ECUADOR - Diplomacy
General Secretary, the Union of South American Nations (UNASUR)
María Emma Mejía Vélez is a Colombian diplomat and politician. She was elected General Secretary of the Union of South American Nations (UNASUR) in March 2011. She has also served as Minister of Education and Foreign Affairs of Colombia and has run for Mayor of Bogotá on three occasions. In public service, she has presided over Colombian singer Shakira’s Barefoot Foundation and hosted a review program broadcasted by Caracol International TV.
We experienced several challenges while laying the foundations of UNASUR, including the drafting of a treaty to be approved by every country, structuring a budget, and building a network of officials. These were the first steps of a very ambitious political project shaped in the style of the EU—the concept of establishing UNASUR was based on the creation of a union that would include every South American country. It was very important for us to keep in mind this initial goal and the ideas that were developed by the leaders of the region almost eight years ago. In fact, I would like to mention that our previous General Secretary and former President of Argentina Néstor Kirchner contributed heavily to the organization. In general, 2012 will be a year in which we focus on establishing agendas, working committees, and economic and social priorities for the organization and region as a whole.
UNASUR was born at a different political conjuncture, and organizations such as the Common Southern Market (MERCOSUR) and the Andean Community primarily deal with the commercial and trading union of the states. In this regard, UNASUR aims to summarize the political and social union of the South American states, something that was already in the minds of our ancestors, such as General Simón Bolívar. I am confident that over the next few years the organization will take decisive steps toward handling issues of defense, economy and finance, infrastructure, energy, and health for the social union of South American states. I believe that this is what makes us unique and able to perfectly complement other organizations such as CELAC, which includes all Latin American and Caribbean countries.
Ecuador has positively contributed to the establishment of UNASUR, especially during its term as president from 2009 to 2010, when Ecuador importantly contributed to institutional strengthening and the promotion of a constituency treaty that was approved at a regional level. Ecuador set a very positive example in terms leadership at all levels of the organization, especially when the region was affected by problems in locations such as Venezuela, Colombia, and Haiti. Ecuador focused its efforts on making our dream possible, and I believe the organization took a vital turn after Ecuador’s presidency. To demonstrate the country’s leadership and key role in the development of the organization, UNASUR’s headquarters are currently located in Quito.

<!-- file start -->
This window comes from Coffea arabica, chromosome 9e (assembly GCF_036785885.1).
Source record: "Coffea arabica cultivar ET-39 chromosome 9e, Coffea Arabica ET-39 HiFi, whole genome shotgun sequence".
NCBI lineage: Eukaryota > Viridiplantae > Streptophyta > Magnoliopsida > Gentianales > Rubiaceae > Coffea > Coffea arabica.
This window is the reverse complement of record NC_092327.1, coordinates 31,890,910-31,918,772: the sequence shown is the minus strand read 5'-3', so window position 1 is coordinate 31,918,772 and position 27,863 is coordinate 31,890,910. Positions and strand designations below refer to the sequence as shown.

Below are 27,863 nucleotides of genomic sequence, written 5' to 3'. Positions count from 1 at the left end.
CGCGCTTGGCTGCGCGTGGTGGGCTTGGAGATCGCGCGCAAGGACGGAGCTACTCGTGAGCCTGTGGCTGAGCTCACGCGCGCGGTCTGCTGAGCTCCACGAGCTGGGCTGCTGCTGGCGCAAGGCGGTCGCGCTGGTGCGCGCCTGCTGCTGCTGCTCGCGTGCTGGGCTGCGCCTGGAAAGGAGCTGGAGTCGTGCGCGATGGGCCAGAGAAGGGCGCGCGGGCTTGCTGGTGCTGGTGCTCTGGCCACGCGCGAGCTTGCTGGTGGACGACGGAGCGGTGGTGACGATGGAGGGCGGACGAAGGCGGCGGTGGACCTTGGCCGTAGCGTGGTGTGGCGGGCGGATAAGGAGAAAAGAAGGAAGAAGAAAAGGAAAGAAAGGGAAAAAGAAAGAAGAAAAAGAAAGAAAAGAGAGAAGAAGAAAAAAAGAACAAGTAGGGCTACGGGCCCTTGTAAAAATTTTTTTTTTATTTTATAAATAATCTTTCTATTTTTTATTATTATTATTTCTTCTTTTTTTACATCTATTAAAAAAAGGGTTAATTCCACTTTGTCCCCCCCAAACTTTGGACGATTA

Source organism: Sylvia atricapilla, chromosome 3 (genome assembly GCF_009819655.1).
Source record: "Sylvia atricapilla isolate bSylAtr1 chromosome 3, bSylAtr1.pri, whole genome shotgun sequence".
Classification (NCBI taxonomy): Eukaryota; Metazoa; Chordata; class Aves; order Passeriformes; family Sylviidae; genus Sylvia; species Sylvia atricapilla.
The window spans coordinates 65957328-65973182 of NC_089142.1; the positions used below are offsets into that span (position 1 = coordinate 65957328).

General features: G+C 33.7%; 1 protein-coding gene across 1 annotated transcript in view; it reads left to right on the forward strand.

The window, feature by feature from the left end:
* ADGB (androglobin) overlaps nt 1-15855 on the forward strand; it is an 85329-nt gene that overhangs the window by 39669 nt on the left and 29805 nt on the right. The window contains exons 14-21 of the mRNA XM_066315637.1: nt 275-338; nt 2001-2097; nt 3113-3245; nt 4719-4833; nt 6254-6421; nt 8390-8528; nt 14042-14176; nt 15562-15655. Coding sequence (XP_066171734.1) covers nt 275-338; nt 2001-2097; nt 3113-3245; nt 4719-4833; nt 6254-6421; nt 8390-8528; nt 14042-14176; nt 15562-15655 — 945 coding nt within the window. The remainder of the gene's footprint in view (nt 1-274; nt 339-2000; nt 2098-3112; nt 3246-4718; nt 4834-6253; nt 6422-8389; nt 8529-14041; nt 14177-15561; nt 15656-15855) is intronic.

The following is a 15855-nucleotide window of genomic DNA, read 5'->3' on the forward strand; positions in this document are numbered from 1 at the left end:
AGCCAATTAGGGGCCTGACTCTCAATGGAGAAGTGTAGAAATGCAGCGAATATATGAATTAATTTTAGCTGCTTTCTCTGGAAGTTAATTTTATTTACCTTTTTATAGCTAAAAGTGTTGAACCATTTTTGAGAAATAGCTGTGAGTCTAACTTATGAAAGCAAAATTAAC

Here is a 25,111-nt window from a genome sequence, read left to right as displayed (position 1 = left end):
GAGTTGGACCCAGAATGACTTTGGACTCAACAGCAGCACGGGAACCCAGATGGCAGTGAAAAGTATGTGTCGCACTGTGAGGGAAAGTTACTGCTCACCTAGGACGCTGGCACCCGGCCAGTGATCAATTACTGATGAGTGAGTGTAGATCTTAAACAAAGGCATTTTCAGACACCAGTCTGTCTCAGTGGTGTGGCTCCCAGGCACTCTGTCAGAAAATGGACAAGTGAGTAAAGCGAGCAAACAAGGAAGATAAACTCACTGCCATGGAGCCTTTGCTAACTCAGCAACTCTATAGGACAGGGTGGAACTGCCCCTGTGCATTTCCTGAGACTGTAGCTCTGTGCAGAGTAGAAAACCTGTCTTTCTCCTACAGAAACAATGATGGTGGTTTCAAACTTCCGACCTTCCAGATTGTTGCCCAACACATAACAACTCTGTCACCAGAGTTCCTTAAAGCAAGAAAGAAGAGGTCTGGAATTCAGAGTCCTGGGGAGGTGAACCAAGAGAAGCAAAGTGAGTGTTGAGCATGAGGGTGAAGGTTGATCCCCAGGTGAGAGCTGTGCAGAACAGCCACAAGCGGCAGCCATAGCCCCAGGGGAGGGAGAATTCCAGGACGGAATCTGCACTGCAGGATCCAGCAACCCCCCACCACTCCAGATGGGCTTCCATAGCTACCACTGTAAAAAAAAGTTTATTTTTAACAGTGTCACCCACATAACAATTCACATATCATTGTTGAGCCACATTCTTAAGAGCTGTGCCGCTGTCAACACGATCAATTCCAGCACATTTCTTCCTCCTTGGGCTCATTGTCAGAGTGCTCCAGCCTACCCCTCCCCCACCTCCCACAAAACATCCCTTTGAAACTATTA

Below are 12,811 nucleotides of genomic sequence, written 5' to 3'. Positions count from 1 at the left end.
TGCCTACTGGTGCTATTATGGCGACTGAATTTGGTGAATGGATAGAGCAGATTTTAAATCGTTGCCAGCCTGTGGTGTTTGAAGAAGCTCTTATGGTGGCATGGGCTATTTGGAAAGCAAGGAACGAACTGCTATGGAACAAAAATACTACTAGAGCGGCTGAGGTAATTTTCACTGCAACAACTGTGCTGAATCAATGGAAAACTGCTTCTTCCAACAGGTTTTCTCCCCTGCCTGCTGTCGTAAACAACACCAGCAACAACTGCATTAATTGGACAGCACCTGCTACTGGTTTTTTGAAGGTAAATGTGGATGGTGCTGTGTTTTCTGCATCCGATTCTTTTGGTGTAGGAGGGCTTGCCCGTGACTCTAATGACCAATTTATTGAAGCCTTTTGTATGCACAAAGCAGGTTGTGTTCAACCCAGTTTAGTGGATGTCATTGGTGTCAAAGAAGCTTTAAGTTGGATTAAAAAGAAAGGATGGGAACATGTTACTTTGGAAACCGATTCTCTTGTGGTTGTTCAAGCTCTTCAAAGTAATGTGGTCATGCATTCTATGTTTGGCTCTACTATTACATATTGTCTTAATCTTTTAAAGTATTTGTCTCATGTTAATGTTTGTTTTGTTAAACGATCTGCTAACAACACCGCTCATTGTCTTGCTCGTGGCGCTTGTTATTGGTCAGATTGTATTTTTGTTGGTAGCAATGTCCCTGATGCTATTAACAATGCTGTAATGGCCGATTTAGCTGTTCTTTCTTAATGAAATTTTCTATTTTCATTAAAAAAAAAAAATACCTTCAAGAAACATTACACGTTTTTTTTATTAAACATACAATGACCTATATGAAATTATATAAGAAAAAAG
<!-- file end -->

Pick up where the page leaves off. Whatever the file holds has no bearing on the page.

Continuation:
Due to the global recession, regional political leaders called for the unification of economic positions in order to preserve the interests of the continent, starting with foreign exchange reserve management, which has enabled the region to raise more than $750 billion in foreign exchange reserves. Regarding the Bank of the South, though it does not belong to the institutional body of the organization, it will be a key element to further promote the economic and financial union of South America, and we expect that it will begin operating in 2013.
Over the last year, we have established several committees regarding defense, drugs, health care, society, economy, infrastructure, energy, education, and technology. The institutionalization of the organization and its committees is one of the main achievements of UNASUR. These committees are formed by ministers from relevant portfolios, which facilitates the implementation of the measures agreed upon at the international level. Personally, I believe that the South American Council of Defense is UNASUR’s greatest achievement thus far; its establishment has contributed to the development of many common and joint strategies in a field where South America previously lacked unity. I think that it is important to mention the South American Council of Infrastructure Planning, an organization that has enabled the region to prioritize infrastructure projects that will boost development and integration. We also need to strengthen our work regarding the very important issue of poverty, because 30 million South American people still live in dire conditions. However, we have achieved a lot and the future is brighter for South America.
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